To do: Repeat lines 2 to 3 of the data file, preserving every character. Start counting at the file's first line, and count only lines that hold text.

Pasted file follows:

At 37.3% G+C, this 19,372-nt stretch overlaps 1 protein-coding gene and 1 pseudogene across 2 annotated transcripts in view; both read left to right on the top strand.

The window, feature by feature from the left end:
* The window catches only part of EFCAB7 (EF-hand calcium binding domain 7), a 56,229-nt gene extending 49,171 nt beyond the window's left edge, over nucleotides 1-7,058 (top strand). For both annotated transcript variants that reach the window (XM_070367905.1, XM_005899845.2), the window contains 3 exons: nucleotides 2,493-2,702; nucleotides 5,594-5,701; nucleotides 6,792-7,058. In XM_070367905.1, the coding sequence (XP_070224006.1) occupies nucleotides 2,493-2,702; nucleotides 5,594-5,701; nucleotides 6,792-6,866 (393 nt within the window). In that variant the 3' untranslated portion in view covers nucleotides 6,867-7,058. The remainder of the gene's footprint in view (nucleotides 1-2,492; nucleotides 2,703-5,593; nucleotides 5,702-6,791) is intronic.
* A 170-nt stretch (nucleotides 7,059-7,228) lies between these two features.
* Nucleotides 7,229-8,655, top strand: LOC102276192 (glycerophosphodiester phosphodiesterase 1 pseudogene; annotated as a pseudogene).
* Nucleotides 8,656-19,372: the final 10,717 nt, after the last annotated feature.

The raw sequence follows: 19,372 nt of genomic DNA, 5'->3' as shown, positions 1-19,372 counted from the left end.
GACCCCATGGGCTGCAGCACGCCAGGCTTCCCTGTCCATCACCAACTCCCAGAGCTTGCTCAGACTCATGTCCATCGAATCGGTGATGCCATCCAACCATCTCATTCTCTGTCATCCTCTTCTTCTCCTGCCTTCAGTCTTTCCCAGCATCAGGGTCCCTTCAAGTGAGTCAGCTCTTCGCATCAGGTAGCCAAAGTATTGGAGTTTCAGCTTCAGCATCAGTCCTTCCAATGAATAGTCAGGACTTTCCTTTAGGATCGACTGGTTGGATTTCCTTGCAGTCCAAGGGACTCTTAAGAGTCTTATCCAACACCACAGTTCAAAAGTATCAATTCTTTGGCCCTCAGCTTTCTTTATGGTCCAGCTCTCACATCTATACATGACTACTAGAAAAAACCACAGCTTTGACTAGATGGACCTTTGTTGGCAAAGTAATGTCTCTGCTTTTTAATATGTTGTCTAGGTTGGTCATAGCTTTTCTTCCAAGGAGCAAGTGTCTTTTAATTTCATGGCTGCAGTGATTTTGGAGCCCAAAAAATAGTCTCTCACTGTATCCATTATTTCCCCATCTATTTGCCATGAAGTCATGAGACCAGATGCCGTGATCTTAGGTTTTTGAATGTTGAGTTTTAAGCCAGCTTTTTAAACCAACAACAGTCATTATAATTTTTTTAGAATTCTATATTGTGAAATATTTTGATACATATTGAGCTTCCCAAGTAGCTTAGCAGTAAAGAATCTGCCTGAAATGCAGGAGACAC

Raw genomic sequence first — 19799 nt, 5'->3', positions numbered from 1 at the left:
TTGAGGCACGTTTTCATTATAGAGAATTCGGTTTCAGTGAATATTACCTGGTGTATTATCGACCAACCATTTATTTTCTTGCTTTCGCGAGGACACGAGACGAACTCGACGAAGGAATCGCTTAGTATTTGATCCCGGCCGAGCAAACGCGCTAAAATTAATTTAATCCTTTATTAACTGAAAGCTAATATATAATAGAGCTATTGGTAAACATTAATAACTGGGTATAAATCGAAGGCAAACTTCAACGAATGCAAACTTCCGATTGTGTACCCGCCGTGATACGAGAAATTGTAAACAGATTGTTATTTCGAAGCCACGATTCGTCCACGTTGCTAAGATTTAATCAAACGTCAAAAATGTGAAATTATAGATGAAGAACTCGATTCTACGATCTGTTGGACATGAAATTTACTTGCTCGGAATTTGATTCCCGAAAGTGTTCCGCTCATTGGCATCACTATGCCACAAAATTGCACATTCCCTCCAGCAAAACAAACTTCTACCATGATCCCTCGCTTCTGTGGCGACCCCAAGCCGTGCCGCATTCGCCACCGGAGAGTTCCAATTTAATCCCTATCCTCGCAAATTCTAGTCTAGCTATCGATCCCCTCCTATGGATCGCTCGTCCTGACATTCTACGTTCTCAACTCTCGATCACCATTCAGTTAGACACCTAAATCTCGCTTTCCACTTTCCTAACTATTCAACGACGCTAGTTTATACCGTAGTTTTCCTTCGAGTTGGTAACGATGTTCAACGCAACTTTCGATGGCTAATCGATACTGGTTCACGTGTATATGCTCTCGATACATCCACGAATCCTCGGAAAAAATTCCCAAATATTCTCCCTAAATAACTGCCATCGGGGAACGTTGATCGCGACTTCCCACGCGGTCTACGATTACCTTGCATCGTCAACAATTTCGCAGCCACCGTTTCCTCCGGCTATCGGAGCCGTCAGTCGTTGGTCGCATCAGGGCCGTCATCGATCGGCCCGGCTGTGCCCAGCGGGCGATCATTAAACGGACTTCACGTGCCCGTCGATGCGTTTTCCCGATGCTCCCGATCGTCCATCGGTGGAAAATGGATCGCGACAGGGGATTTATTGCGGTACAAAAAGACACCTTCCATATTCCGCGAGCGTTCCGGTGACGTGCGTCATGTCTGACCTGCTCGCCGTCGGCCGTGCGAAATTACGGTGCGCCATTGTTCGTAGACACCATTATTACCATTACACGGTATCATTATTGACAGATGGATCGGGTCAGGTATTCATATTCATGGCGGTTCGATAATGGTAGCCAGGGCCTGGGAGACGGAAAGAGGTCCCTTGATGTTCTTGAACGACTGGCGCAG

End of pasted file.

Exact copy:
The window, feature by feature from the left end:
* The window catches only part of EFCAB7 (EF-hand calcium binding domain 7), a 56,229-nt gene extending 49,171 nt beyond the window's left edge, over nucleotides 1-7,058 (top strand). For both annotated transcript variants that reach the window (XM_070367905.1, XM_005899845.2), the window contains 3 exons: nucleotides 2,493-2,702; nucleotides 5,594-5,701; nucleotides 6,792-7,058. In XM_070367905.1, the coding sequence (XP_070224006.1) occupies nucleotides 2,493-2,702; nucleotides 5,594-5,701; nucleotides 6,792-6,866 (393 nt within the window). In that variant the 3' untranslated portion in view covers nucleotides 6,867-7,058. The remainder of the gene's footprint in view (nucleotides 1-2,492; nucleotides 2,703-5,593; nucleotides 5,702-6,791) is intronic.